# I often see the expression W=/_\P for the work of a constant volume compression where there are a fixed number of moles and the compression is caused by heating. Is this the work equation for a constant volume, isothermal process where the pressure is increased by adding moles of a gas?

I often see the expression $W=V\mathrm{\Delta }P$ for the work of a constant volume compression where there are a fixed number of moles and the compression is caused by heating. Is this the work equation for a constant volume, isothermal process where the pressure is increased by adding moles of a gas?
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arribanti9
In classical gas dynamics, in order to have work, you need a volume change dV. If volume V is constant, no work is performed.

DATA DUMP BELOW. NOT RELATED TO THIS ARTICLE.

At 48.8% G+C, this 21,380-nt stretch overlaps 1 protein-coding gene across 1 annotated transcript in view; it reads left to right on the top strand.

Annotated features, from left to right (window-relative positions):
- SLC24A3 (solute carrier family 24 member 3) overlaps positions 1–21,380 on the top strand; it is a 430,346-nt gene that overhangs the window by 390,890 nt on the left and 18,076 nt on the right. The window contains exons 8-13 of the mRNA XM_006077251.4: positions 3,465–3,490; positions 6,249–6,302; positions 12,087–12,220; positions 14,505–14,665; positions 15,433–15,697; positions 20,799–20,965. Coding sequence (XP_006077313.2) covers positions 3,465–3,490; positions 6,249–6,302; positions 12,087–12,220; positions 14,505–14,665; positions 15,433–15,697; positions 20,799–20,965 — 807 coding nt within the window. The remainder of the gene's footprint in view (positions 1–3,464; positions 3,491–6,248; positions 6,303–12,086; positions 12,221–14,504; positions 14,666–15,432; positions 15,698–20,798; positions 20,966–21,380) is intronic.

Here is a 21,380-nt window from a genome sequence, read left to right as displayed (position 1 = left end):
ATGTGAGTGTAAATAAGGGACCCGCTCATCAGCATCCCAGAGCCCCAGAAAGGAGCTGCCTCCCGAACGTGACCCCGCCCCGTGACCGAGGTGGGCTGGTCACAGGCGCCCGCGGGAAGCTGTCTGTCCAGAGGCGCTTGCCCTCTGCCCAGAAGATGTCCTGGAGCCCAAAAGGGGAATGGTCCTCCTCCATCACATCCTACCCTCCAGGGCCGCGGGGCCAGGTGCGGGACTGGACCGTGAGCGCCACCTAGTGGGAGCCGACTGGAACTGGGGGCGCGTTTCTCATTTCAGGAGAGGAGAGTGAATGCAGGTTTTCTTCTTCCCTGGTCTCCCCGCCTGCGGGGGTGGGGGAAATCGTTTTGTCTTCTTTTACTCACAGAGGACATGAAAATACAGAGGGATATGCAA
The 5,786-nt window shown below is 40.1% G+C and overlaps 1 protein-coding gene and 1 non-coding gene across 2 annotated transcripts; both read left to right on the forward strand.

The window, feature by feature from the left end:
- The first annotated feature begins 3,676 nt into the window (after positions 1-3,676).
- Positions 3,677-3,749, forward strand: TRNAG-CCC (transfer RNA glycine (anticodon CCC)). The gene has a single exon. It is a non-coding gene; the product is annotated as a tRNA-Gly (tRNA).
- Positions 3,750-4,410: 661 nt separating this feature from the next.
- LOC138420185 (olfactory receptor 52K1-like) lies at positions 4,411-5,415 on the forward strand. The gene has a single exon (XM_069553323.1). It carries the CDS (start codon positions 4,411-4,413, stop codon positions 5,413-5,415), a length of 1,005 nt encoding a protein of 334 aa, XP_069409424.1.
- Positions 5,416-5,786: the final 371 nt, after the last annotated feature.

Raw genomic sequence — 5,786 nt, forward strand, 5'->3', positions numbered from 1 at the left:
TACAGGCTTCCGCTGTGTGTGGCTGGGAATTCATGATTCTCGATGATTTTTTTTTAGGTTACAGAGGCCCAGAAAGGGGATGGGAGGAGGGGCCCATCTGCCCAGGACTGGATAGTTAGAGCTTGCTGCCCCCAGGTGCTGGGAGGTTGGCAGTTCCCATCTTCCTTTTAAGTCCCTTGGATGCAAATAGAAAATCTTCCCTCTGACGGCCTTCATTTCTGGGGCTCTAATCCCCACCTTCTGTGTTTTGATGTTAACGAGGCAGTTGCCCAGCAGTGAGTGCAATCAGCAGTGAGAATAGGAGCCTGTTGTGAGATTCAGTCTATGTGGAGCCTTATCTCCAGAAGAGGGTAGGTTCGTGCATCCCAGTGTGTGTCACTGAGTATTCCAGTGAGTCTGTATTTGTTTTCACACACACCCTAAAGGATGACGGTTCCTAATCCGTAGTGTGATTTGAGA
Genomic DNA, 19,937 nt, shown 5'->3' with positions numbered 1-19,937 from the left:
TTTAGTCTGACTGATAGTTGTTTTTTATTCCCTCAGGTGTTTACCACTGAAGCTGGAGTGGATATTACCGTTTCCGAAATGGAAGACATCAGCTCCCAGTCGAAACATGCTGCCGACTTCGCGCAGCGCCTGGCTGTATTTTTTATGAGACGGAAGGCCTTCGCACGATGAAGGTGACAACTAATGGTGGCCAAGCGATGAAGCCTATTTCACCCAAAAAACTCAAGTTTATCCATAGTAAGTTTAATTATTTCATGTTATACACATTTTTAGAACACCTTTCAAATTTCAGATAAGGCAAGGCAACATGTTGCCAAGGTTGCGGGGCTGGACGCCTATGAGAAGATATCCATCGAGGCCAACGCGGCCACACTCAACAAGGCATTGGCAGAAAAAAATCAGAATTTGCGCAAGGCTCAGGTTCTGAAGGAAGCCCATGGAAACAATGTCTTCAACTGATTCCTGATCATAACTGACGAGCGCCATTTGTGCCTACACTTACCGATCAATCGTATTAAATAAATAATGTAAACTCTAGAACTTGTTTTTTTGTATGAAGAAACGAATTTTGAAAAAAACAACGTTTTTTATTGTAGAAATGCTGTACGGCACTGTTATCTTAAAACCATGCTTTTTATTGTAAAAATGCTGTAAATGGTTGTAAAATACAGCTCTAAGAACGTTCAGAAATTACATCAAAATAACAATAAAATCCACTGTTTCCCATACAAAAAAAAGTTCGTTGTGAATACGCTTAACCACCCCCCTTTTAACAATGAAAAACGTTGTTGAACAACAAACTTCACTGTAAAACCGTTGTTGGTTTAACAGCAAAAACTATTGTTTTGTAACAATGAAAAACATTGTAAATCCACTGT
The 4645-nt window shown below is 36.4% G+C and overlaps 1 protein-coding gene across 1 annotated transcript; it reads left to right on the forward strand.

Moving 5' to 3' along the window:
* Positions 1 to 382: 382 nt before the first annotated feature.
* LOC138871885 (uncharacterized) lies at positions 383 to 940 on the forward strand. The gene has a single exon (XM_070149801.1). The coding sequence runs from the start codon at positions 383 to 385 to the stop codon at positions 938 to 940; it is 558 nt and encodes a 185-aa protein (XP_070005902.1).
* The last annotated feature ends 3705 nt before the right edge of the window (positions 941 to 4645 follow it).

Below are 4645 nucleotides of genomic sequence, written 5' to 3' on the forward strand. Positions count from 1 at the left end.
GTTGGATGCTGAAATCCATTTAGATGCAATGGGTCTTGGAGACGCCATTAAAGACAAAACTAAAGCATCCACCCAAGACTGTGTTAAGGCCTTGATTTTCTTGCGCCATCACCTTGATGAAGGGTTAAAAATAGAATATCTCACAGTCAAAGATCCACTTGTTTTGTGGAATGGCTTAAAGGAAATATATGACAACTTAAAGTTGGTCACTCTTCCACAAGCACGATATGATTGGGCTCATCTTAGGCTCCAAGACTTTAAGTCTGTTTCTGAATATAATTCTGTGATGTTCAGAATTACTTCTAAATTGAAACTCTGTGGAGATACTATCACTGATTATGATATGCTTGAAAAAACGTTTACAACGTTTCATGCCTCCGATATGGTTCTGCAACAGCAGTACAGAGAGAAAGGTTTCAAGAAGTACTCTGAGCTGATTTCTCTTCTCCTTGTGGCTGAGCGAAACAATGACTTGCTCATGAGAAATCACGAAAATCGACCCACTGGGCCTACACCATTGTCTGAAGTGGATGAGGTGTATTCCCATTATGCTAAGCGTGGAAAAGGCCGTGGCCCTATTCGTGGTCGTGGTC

The traditional picture is to think of a piston closing a cylinder containing the gas. The gas inside the cylinder will be characterized by pressure p, temperature T and volume V. To actually perform work, the piston needs to be moved, which implies a change of volume $dV=S\phantom{\rule{thinmathspace}{0ex}}dx$, where S is the moving surface of the piston and dx the distance it moved. Work is then performed by the force pushing the piston, related to pressure by $F=p\cdot S$, and during a slight motion dx of the piston, work performed is $dW=F\cdot dx=p\phantom{\rule{thinmathspace}{0ex}}S\phantom{\rule{thinmathspace}{0ex}}dx=p\phantom{\rule{thinmathspace}{0ex}}dV$. Adding work on small motions yields an integral, $W=\int p\phantom{\rule{thinmathspace}{0ex}}dV$
If volume doesn't change, no work is performed. Energy may still be transfered into or out of the "cylinder" (whatever the gas' container is), but in a disorderly, non-directional fashion, that is as Heat, not Work.